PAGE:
Other studies have examined surrogate decision making.33–36
Unlike these, we examined the relationship of race and ethnicity on the experience of surrogate decision making and used a purposive sampling strategy to include equal numbers of African American, Caucasian, and Hispanic surrogates in separate focus groups led by race-concordant moderators. None of these previous studies used such a strategy or made the relationship of race/ethnicity on surrogate decision making their primary focus. A few other studies have focused on the decision-making experience of racially and ethnically diverse surrogates deciding for seriously ill patients, but rather addressed their treatment preferences7
or problems with health care provider communication.27
The dominant theme in our analysis is the tremendous burden of decision-making surrogates experienced that transcended race/ethnicity. Surrogates reported feeling burdened in their expected role in medical, personal, and family domains. In the medical domain, burden appeared to vary directly with uncertainty about outcome and patients’ preferences. In the personal domain, surrogates reported fearing the loss of a loved one and feeling the weight of responsibility for such an outcome. In the family domain, surrogates reported making decisions that both left them open to criticism from other relatives and affected other relatives’ lives. Burdens in these three domains can become synergistic, compounding the challenges of surrogate decision making. Responses to these burdens can vary by race and ethnicity, especially in the context of religious beliefs about God’s power and the limits of medicine.
Others have pointed out the burden of surrogate decision making.37,38
We go further and describe two apparent contributors to the creation of such burden, uncertainty of prognosis, and uncertainty about the patient’s wishes. Our data also suggest that the multifaceted burden of surrogate decision making is an insufficiently appreciated challenge to surrogates and their physicians. Physicians could make changes to assist surrogates in their decision making. Improved physician–surrogate communication, in particular, the longer time that physicians can spend with surrogates in family conferences,39
and changes in the organizational culture of health care institutions could alleviate some of these burdens. For example, for some surrogates, offering a trial of intervention might be a helpful and underutilized strategy for making the decision-making burden more manageable, but only if surrogates have a clear understanding that they can stop interventions once begun as some of our participants believed they lacked that authority. The American College of Critical Care recently issued guidelines to support the family in the intensive care unit40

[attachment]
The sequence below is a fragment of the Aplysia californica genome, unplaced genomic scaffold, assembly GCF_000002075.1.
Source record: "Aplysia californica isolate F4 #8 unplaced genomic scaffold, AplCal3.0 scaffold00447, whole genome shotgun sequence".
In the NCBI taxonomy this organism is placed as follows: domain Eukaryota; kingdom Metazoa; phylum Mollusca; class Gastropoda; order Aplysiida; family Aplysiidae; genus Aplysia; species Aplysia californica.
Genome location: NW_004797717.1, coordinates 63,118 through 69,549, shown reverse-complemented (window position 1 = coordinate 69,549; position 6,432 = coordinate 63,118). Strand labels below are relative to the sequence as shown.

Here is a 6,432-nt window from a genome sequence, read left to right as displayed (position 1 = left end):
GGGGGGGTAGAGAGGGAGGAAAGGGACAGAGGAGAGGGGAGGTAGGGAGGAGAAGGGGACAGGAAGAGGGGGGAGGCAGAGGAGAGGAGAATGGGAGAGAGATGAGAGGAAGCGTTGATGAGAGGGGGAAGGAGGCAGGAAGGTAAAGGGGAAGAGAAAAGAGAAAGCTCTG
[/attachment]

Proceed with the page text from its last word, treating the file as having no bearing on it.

suggesting staff training to recognize and respond to family members’ stress. Our study adds the important insight that staff should appreciate such stress may be owed to the uncertainty about prognosis and the patient’s wishes and that such burden of decision-making-induced stress may transcend ethnicity and culture.
Many of the study participants appeared to perceive that decision making using the substituted judgment standard was not making a decision at all, but merely reporting a decision already made by the patient. The surrogates were willing to fulfill the role of reporting a decision already made, because they were not responsible for making a decision that would result in (although not necessarily cause) the death of their loved one.
While our identified themes applied to all races/ethnicities, responses to burdens of decision-making varied by race and ethnicity. For example, African American surrogates emphasized faith and spirituality more than any other group as major resource upon which they relied. It is worth noting that the alternative of nonintervention is sometimes not experienced as a viable option. Therefore, the phrase “making a decision” does not capture the experience of surrogates in such situations as some surrogates noted they did not understand themselves to have a choice in the matter. Religiously or spiritually based requests to “do everything” in end-of-life treatment should be explored with surrogate decision makers with this aspect in mind and not be prejudged as “unreasonable”.41